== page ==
Painting found hidden in wall in Italy confirmed as stolen Klimt

Painting found hidden in wall in Italy confirmed as stolen Klimt
Police officers stand guard next to the recovered painting. Photo: Polizia di Stato / AFP
A painting found stashed inside a wall at an Italian museum has been confirmed as the stolen "Portrait of a Lady" by Austria's Gustav Klimt, prosecutors said on Friday, two decades after it went missing.
The century-old painting was discovered concealed in an external wall by gardeners at the Ricci Oddi Gallery of Modern Art in Piacenza last month. The museum estimates its could be worth between 60 and 100 million euros ($67-111 million).
 
“It is with no small emotion that I can tell you the work is authentic,” Prosecutor Ornella Chicca told reporters, referring to the painting discovered last month by gardeners inside an external wall at the Ricci Oddi Gallery of Modern Art in Piacenza.
 
 
Museum officials had initially said they could not immediately determine whether the painting was indeed the stolen Klimt until scientific tests were performed.
 
Painted in 1916-1917, the Expressionist work depicts the face and torso of a young woman with brown hair, over an emerald green background.
   
The painting went missing in February 1997 while the museum was closed for work.
   
In December, gardeners removing ivy from a wall found a small ventilation space inside of which they discovered the painting, without a frame, wrapped in a black garbage bag. The ivy covering the space had not been cut back for almost a decade.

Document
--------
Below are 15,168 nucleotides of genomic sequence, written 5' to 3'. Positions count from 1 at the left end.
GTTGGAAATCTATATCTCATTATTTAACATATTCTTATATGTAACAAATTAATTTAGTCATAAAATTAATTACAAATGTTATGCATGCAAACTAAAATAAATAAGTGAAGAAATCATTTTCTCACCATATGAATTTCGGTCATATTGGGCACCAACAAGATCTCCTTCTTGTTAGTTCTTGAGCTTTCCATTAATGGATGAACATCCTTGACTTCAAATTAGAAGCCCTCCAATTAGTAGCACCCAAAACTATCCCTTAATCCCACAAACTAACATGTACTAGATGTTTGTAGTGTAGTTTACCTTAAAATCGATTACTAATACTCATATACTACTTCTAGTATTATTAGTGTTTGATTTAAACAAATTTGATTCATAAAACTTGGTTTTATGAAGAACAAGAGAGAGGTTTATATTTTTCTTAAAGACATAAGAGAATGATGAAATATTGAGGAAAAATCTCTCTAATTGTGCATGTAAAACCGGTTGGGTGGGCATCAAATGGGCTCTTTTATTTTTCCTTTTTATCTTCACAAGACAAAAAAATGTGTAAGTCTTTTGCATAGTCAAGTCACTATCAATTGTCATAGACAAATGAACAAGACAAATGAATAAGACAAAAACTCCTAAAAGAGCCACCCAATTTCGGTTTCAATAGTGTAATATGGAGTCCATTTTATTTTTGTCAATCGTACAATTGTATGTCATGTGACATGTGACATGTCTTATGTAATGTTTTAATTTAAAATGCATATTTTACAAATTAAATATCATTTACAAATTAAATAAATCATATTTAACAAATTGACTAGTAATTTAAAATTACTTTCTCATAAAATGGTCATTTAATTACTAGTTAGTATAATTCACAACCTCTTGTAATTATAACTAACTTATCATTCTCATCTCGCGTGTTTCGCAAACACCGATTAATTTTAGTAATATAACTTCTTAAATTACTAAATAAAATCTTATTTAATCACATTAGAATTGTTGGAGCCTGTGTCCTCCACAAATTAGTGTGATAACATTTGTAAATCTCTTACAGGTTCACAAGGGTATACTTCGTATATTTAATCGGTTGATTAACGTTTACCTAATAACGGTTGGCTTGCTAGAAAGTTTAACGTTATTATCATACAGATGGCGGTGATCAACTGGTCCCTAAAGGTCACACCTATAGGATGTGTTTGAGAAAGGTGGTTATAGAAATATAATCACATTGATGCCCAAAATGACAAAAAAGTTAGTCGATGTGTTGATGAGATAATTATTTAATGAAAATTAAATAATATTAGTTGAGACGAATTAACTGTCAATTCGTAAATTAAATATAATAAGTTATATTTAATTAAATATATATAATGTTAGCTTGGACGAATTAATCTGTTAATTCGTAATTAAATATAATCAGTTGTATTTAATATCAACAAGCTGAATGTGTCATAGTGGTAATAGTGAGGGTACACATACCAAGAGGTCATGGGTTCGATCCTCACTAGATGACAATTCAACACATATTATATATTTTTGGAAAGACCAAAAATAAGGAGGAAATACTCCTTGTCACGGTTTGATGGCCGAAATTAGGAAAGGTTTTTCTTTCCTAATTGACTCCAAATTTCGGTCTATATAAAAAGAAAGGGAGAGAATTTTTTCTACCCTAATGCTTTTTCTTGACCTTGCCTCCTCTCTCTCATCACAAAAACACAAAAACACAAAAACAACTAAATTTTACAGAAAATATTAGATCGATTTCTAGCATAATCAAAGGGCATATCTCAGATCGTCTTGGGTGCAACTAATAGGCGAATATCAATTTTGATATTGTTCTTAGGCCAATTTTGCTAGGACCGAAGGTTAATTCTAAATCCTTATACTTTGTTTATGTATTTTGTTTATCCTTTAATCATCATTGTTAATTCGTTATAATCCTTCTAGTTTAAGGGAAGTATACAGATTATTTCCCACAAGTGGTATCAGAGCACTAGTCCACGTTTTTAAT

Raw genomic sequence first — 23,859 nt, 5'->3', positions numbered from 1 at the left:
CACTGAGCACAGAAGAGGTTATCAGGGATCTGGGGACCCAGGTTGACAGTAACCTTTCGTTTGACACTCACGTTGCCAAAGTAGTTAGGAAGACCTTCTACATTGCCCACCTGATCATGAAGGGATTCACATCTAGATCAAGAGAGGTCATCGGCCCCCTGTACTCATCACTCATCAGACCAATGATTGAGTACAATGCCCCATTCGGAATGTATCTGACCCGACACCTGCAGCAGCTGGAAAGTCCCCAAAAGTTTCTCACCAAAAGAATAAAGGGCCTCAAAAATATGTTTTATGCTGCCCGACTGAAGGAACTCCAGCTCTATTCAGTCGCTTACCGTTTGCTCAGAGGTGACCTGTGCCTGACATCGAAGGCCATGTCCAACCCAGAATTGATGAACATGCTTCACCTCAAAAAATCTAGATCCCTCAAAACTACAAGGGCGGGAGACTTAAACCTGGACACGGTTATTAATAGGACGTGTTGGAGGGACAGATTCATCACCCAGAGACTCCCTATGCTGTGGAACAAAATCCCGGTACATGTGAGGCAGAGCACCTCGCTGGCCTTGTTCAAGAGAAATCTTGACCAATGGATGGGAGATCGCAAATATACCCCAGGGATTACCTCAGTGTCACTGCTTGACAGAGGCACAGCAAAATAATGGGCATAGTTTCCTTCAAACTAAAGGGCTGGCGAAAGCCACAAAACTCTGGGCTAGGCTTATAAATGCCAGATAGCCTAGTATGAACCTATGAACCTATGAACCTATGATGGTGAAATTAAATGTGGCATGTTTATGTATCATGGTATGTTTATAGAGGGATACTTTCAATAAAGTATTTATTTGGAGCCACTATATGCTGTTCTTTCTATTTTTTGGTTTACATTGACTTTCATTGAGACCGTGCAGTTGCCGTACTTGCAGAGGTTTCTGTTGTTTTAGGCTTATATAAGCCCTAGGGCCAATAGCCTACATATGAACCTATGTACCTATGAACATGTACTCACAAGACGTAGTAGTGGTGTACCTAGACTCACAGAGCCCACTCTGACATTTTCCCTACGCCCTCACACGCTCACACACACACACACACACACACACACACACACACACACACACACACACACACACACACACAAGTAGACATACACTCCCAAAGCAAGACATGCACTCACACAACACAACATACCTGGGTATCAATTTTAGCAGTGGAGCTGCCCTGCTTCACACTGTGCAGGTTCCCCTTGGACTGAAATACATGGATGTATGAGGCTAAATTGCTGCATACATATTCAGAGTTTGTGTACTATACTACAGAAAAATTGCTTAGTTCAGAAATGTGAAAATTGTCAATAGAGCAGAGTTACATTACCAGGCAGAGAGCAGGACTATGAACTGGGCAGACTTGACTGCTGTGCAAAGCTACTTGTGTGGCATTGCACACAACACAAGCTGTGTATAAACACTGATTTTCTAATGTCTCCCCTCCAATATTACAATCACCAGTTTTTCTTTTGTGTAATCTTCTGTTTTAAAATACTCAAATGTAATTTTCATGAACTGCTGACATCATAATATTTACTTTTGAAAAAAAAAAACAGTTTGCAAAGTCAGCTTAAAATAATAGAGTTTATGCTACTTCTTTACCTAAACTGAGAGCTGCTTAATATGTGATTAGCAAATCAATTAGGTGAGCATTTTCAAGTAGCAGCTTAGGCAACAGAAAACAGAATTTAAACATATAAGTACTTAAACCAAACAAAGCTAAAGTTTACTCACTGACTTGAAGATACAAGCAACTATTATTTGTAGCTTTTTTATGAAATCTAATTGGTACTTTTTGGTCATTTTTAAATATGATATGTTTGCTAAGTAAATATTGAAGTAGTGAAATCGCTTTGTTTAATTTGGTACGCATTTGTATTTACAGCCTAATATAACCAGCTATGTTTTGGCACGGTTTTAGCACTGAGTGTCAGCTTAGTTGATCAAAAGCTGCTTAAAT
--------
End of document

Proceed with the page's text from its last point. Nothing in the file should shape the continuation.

The ivy covering the space had not been cut back for almost a decade. Chicca said further tests would determine whether the painting had been lingering inside the wall space ever since it was stolen, or whether it had been hidden there later.
   
Once those tests were complete, the painting will hopefully be returned to the gallery's walls, she said.
   
Art expert Guido Cauzzi studied the work under infrared and ultraviolet light, comparing images to those taken during tests performed in 1996.
   
“The correspondence between the images allowed us to determine that it's definitely the original painting,” Cauzzi said. The condition of the painting was “relatively good,” he said.
   
“It's gone through a few ordeals, but only needs some routine care, nothing particularly complicated,” Cauzzi added.
   
In 1996 it was determined through X-ray analysis that the painting covered up another, that of the face of a different woman.
 
 
  

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